Title

The design of an asynchronous BCJR/MAP convolutional channel decoder.

Date of Award

2005

Degree Type

Thesis

Degree Name

M.A.Sc.

Department

Electrical and Computer Engineering

First Advisor

Tepe, Kemal,

Keywords

Engineering, Electronics and Electrical.

Rights

CC BY-NC-ND 4.0

Abstract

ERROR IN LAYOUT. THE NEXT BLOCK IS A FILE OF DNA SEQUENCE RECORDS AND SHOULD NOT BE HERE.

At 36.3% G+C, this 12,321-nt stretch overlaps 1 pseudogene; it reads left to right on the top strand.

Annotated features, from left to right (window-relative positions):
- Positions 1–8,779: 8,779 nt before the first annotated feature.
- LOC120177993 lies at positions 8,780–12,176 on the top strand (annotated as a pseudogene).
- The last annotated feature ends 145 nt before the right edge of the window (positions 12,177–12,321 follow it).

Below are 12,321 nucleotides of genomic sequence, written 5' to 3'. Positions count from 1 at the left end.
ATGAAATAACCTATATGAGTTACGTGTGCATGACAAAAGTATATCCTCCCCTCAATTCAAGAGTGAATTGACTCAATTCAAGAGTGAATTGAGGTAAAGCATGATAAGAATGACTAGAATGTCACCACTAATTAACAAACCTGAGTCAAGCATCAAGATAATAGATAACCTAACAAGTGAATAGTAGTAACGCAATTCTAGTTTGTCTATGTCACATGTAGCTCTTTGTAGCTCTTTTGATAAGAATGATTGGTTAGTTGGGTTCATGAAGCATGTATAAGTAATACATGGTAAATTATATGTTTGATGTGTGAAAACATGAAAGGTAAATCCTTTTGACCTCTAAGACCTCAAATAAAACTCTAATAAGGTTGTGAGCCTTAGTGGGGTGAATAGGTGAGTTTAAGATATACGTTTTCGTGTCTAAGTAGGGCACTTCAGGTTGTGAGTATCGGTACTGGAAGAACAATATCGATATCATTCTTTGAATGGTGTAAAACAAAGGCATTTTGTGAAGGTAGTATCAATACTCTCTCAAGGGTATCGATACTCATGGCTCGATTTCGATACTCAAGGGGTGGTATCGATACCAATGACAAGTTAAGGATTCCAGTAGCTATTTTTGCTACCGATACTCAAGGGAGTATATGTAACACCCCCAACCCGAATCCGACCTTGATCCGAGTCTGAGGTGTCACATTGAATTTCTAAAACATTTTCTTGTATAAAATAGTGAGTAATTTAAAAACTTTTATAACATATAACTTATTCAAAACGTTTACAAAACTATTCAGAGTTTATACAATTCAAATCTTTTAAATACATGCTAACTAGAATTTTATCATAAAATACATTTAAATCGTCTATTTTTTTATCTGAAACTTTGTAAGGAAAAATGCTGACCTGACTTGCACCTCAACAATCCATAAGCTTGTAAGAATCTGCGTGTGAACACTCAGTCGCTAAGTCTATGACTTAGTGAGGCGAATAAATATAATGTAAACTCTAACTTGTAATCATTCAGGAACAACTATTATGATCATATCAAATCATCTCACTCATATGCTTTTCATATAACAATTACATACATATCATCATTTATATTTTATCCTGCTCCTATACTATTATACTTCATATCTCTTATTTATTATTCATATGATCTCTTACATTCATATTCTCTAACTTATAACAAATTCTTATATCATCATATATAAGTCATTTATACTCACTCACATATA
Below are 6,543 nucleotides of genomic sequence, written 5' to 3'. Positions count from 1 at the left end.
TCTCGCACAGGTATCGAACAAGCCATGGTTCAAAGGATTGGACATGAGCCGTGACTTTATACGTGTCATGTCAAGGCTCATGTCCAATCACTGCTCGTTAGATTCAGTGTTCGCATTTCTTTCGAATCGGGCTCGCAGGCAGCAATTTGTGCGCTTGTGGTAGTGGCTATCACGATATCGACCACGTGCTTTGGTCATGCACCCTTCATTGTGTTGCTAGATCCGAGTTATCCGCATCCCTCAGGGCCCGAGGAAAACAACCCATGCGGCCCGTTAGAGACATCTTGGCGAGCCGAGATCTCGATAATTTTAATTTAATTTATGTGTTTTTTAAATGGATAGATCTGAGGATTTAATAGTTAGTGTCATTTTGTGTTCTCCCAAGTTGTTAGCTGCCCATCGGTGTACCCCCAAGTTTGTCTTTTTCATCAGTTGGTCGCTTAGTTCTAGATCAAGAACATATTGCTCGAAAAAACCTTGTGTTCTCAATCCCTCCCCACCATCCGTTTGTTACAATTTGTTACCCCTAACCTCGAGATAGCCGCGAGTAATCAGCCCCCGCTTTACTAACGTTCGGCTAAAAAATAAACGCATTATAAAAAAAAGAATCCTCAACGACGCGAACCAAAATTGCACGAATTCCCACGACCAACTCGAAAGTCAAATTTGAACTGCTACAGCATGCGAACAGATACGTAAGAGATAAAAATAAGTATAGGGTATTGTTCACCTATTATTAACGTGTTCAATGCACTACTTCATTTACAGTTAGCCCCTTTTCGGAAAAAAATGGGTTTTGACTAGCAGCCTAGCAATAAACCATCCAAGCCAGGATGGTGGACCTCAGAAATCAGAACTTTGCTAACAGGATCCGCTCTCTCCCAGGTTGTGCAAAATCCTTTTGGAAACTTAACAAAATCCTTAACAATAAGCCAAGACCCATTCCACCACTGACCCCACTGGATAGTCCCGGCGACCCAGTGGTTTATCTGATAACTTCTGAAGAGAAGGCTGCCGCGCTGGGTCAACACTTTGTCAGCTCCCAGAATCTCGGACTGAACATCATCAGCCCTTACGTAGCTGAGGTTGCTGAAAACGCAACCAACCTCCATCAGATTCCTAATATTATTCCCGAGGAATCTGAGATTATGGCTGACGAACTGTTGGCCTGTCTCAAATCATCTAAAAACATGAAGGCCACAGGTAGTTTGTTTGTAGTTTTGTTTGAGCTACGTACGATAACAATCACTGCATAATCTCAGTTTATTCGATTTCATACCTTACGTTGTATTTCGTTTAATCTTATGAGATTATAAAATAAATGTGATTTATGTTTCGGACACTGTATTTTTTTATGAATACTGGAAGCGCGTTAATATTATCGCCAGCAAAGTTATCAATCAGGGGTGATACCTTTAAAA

The digital design alternative to the everyday synchronous circuit design paradigm is the asynchronous model. Asynchronous circuits are also known as handshaking circuits and they may prove to be a feasible design alternative in the modern digital Very Large Scale Integration (VLSI) design environment. Asynchronous circuits and systems offer the possibility of lower system power requirements, reduced noise, elimination of clock skew and many other benefits. Channel coding is a useful means of eliminating erroneous transmission due to the communication channel's physical limits. Convolutional coding has come to the forefront of channel coding discussions due to the usefulness of turbo codes. The niche market for turbo codes have typically been in satellite communication. The usefulness of turbo codes are now expanding into the next generation of handheld communication products. It is probable that the turbo coding scheme will reside in the next cellular phone one purchases [1]. Turbo coding uses two BCJR decoders in its implementation. The BCJR decoding algorithm was named after its creators Bahl, Cocke, Jelinek, and Raviv (BCJR). The BCJR algorithm is sometimes known as a Maximum Priori Posteriori (MAP) algorithm. This means a very large part of the turbo coding research will encompass the BCJR/MAP decoder and its optimization for size, power and performance. An investigation into the design of a BCJR/MAP convolutional channel decoder will be introduced. This will encompass the use and synthesis of an asynchronous Hardware Definition Language (HDL) called Balsa. The design will be carried through to the gate implementation level. Proper gate level analysis will identify the key metrics that will determine the feasibility of an asynchronous design of that of the everyday clocked paradigm.* *This dissertation is a compound document (contains both a paper copy and a CD as part of the dissertation).Dept. of Electrical and Computer Engineering. Paper copy at Leddy Library: Theses & Major Papers - Basement, West Bldg. / Call Number: Thesis2004 .P47. Source: Masters Abstracts International, Volume: 43-05, page: 1782. Adviser: Kemal Tepe. Thesis (M.A.Sc.)--University of Windsor (Canada), 2005.